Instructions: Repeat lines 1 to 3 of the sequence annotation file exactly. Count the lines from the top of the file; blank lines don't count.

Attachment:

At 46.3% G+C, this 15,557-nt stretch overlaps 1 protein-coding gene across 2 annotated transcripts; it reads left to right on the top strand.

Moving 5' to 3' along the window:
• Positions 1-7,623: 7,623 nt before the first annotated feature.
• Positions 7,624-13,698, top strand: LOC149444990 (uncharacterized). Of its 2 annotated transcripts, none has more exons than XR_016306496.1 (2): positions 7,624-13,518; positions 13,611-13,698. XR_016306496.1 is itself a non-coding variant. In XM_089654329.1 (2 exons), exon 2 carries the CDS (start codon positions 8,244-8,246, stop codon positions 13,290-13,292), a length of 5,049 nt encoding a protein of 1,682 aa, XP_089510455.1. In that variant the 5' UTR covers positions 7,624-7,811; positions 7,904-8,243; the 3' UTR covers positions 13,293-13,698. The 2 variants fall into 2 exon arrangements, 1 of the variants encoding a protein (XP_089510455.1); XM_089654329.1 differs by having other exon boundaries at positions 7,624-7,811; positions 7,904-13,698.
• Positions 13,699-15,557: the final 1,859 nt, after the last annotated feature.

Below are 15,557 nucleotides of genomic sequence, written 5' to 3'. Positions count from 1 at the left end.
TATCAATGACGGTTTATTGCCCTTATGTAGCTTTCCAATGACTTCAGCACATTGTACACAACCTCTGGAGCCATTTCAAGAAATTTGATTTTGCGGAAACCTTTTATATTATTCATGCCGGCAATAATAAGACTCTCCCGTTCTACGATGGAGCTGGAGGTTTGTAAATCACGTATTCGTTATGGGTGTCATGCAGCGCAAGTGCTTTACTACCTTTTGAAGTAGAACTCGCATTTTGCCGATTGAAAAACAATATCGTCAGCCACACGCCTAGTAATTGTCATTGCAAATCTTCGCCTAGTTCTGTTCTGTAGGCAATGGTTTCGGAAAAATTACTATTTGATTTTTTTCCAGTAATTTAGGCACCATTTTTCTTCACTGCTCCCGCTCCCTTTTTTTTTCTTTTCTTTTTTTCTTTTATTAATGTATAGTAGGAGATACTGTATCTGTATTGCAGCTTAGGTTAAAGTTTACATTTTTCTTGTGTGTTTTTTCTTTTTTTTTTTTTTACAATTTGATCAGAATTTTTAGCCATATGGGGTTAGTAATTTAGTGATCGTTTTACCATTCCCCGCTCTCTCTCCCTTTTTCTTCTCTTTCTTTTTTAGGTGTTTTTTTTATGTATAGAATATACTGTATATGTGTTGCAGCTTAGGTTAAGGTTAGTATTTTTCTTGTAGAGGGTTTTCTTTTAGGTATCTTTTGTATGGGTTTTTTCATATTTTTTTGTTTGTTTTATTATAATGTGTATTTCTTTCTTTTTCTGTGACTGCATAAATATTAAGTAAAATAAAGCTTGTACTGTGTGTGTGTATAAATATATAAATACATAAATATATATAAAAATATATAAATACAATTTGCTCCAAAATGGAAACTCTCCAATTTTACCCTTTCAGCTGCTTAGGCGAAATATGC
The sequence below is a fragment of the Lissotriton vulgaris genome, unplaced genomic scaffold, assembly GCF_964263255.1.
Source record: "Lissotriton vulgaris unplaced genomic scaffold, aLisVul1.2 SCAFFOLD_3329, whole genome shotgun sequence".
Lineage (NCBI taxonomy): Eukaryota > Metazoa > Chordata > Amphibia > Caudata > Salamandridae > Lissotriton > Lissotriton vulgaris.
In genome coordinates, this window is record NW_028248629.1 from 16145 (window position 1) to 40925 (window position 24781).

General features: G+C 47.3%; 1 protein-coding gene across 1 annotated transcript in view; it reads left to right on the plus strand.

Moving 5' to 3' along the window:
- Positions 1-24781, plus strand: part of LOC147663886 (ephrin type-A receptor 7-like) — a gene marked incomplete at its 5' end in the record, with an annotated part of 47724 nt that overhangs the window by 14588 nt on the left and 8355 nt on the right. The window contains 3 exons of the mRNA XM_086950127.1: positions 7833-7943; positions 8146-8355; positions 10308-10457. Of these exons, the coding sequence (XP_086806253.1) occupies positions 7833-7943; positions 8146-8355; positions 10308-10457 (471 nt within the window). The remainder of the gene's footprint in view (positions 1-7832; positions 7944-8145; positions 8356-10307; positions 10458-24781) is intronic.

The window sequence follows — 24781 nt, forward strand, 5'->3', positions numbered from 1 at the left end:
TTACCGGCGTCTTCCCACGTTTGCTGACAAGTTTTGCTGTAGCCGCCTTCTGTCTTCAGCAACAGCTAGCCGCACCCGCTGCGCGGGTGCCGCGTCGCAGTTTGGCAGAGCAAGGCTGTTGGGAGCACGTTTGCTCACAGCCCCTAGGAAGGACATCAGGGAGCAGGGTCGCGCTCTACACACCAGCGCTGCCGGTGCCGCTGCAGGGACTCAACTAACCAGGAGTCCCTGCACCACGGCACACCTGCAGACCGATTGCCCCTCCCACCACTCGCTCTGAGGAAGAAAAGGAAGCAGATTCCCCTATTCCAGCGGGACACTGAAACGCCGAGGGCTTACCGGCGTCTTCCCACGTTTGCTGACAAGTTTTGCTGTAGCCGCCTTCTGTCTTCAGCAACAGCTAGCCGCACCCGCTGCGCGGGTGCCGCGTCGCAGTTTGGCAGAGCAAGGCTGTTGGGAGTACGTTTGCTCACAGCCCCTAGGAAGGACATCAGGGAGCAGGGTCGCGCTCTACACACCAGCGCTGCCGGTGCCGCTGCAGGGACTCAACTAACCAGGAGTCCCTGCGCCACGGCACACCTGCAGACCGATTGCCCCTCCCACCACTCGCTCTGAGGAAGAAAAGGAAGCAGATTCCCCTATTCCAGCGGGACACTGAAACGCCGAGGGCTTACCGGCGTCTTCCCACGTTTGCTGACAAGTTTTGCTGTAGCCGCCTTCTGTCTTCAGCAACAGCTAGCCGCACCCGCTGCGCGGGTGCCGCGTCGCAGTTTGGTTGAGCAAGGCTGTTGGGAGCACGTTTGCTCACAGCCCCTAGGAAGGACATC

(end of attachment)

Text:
At 46.3% G+C, this 15,557-nt stretch overlaps 1 protein-coding gene across 2 annotated transcripts; it reads left to right on the top strand.

Moving 5' to 3' along the window:
• Positions 1-7,623: 7,623 nt before the first annotated feature.